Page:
The new rules, introduced last month, will protect the assets of wealthy individuals, companies and families in the region
ADGM's new foundations regulations are 'a legislative milestone' in the GCC
While many of us have spent the last few weeks in cooler climates, the Abu Dhabi Global Markets (ADGM) team spent their summer developing a new offering to meet the expectations of the global business community.
They have introduced the Foundations Regulations 2017 – the first legal structure for foundations in the GCC/Mena region. Designed to provide an alternative mechanism for wealth management and the safeguarding of assets for individuals, companies and families, the foundation structure is available to international users as well as those based in Abu Dhabi. Here is a guide to how it all works:
While common law jurisdictions developed and perfected trust structures, a number of civil law ones, such as the Netherlands, Liechtenstein and Jersey, have adopted a foundations regime.
In layman’s terms, a foundation is an organisation established by a founder, from donated funds, for the purpose of donating or granting money to others or towards a specific prescribed purpose.
Foundations legislation and a number of entities that have a type of foundation can be found in most continental European jurisdictions, where foundations are often used for charitable purposes.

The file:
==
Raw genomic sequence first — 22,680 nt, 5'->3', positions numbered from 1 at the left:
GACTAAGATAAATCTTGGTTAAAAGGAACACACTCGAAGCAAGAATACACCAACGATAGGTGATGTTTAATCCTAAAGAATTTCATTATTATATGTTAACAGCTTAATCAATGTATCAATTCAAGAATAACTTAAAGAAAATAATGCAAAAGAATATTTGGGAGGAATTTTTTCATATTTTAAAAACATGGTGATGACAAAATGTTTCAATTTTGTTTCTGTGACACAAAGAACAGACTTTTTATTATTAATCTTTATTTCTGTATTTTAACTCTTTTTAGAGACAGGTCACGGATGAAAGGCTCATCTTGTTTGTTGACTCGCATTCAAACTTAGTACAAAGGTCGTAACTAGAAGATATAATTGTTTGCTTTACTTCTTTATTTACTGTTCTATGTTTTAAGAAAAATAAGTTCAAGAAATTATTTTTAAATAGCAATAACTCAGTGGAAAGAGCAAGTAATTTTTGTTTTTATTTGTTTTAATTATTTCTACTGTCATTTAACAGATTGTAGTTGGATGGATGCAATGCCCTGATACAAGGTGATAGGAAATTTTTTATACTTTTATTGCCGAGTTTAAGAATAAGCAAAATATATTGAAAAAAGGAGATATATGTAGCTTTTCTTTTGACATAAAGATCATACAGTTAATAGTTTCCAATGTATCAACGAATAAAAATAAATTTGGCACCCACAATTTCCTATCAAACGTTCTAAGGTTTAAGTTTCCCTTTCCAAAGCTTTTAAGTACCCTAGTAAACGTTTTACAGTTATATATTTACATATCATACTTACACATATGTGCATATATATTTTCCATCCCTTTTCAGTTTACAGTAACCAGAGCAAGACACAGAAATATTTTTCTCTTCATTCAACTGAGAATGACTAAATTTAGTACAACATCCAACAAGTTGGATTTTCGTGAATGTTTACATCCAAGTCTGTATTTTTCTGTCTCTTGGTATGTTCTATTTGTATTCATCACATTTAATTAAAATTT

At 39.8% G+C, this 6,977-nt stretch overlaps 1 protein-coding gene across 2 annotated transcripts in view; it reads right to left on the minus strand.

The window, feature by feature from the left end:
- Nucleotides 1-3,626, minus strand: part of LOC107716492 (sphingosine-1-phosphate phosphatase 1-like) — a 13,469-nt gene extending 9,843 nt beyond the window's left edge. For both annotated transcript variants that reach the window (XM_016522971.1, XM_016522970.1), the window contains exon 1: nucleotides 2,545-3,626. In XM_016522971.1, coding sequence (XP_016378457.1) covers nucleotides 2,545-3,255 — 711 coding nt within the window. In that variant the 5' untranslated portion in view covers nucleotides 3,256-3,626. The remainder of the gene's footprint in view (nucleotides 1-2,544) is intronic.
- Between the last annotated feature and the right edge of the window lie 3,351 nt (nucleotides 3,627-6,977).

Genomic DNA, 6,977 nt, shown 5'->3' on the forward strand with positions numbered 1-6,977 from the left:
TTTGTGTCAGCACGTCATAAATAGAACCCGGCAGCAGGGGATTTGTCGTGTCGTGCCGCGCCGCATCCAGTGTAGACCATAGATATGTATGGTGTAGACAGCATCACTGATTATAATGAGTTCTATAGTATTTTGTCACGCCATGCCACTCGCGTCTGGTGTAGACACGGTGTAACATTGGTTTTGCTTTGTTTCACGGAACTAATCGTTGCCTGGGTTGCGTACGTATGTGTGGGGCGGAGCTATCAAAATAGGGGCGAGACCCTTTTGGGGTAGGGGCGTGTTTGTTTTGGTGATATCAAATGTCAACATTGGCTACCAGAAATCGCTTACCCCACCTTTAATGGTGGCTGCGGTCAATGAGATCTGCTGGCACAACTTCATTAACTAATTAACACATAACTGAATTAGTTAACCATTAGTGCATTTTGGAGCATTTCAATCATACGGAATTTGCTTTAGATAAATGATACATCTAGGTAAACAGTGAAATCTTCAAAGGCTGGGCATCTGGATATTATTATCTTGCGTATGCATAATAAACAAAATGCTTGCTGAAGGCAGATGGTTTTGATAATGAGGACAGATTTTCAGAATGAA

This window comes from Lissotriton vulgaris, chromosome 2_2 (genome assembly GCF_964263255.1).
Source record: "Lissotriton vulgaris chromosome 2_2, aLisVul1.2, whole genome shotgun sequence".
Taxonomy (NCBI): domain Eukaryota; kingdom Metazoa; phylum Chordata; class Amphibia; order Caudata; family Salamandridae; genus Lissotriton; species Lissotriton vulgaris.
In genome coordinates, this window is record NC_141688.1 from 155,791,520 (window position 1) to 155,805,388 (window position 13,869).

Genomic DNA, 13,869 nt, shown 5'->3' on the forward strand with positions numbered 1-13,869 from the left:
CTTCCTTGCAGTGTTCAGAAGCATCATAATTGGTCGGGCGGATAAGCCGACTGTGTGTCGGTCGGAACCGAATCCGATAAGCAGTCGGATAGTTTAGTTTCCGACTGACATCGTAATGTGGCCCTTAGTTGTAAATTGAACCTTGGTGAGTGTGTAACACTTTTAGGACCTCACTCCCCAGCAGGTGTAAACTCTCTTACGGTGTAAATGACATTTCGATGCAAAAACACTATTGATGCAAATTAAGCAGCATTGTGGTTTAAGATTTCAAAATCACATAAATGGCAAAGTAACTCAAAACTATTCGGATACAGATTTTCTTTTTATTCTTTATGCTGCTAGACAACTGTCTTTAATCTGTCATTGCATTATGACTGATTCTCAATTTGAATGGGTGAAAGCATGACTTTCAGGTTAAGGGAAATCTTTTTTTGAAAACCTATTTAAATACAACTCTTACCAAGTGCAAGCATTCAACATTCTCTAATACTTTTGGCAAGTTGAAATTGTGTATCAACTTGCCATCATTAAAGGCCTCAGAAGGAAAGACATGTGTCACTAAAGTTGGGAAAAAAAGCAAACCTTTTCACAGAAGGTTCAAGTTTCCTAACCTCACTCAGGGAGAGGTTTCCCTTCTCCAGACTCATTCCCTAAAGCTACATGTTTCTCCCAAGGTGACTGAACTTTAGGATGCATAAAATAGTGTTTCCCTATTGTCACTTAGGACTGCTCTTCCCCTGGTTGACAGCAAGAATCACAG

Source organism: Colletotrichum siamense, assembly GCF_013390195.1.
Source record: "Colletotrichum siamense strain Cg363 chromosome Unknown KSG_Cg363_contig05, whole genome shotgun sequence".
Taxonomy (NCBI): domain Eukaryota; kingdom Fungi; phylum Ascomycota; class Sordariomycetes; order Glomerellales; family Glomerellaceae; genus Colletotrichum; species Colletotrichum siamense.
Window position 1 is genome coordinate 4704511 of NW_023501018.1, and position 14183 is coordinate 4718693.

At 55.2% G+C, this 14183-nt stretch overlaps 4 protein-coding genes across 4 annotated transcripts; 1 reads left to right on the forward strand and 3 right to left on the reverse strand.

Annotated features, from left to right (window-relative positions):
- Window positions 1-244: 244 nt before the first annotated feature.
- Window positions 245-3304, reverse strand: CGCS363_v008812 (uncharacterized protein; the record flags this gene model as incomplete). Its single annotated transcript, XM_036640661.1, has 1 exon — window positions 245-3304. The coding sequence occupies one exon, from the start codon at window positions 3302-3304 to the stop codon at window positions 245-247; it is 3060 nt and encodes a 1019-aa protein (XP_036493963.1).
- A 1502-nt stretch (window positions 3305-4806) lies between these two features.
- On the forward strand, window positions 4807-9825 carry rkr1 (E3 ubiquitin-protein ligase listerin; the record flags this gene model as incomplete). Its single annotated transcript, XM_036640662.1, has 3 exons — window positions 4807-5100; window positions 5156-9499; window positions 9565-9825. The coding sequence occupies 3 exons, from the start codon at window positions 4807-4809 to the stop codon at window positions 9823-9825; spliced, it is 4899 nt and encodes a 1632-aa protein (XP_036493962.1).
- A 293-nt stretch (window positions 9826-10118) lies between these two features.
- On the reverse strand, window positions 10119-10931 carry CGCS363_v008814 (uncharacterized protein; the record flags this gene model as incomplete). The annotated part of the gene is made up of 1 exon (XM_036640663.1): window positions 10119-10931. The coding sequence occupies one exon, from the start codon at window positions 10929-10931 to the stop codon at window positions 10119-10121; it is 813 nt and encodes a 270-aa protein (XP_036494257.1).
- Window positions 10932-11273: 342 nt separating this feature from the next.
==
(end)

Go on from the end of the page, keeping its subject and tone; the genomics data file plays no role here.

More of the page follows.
Interestingly, foundations can also be found in offshore jurisdictions, for instance in Panama, the Bahamas, Mauritius, Nevis and St Kitts, Jersey, Guernsey and Cyprus.
The laws of a number of continental European countries often allow a public foundation to serve the public for charitable purposes. A foundation, however, can also be dedicated to a private cause, an individual or a group of individuals. A private foundation would normally be established by its founder who dedicates certain assets towards a dedicated purpose. The foundation is given a separate legal personality. Unlike a typical corporate vehicle, it does not have partners or shareholders or members, but is rather “self-owned”. The foundation operates in accordance with the framework prescribed under its charter/by-laws. It is normally governed by a council. The administrators of the foundation are required to administer it as per the charter/by-laws. Finally, the foundation’s liability is limited to the value of its assets.
Trust versus foundation
Confusion sometimes arises over the difference between trusts and foundations. Trusts are a legal entity created by a party – the settlor – through which a second party – the trustee – holds and manages the settlor’s assets/property for the benefit of a third party called the “beneficiary”.
While the concept of trust is known to common law legal systems, foundations have historically been a feature of civil law jurisdictions. This can become more complex as some charitable trusts formed in certain common law jurisdictions would bear the name “foundation”.
While a foundation has a separate legal personality, a trust does not. A board of trustees will normally look after the administration of a trust; a foundation would be administered by its council.
Trustees are bound to comply with their fiduciary duties. On the other hand, administrators of a foundation may be subject to stringent stewardship obligations.